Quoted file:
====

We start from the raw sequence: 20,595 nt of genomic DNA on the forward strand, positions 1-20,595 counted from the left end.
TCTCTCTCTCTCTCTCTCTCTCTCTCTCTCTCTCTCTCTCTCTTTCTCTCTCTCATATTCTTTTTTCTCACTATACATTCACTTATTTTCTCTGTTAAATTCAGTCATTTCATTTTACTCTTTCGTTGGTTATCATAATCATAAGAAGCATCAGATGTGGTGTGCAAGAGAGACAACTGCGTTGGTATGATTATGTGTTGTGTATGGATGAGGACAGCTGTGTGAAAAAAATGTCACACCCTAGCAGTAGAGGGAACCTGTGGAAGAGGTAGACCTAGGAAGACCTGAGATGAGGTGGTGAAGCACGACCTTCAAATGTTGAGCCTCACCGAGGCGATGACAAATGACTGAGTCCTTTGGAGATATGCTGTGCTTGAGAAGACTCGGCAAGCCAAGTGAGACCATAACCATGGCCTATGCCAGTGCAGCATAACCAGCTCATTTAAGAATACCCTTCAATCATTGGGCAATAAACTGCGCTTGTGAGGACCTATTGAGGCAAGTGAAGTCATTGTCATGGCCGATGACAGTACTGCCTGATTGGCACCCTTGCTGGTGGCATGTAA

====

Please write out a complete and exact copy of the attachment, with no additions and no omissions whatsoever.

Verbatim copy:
We start from the raw sequence: 20,595 nt of genomic DNA on the forward strand, positions 1-20,595 counted from the left end.
TCTCTCTCTCTCTCTCTCTCTCTCTCTCTCTCTCTCTCTCTCTTTCTCTCTCTCATATTCTTTTTTCTCACTATACATTCACTTATTTTCTCTGTTAAATTCAGTCATTTCATTTTACTCTTTCGTTGGTTATCATAATCATAAGAAGCATCAGATGTGGTGTGCAAGAGAGACAACTGCGTTGGTATGATTATGTGTTGTGTATGGATGAGGACAGCTGTGTGAAAAAAATGTCACACCCTAGCAGTAGAGGGAACCTGTGGAAGAGGTAGACCTAGGAAGACCTGAGATGAGGTGGTGAAGCACGACCTTCAAATGTTGAGCCTCACCGAGGCGATGACAAATGACTGAGTCCTTTGGAGATATGCTGTGCTTGAGAAGACTCGGCAAGCCAAGTGAGACCATAACCATGGCCTATGCCAGTGCAGCATAACCAGCTCATTTAAGAATACCCTTCAATCATTGGGCAATAAACTGCGCTTGTGAGGACCTATTGAGGCAAGTGAAGTCATTGTCATGGCCGATGACAGTACTGCCTGATTGGCACCCTTGCTGGTGGCATGTAA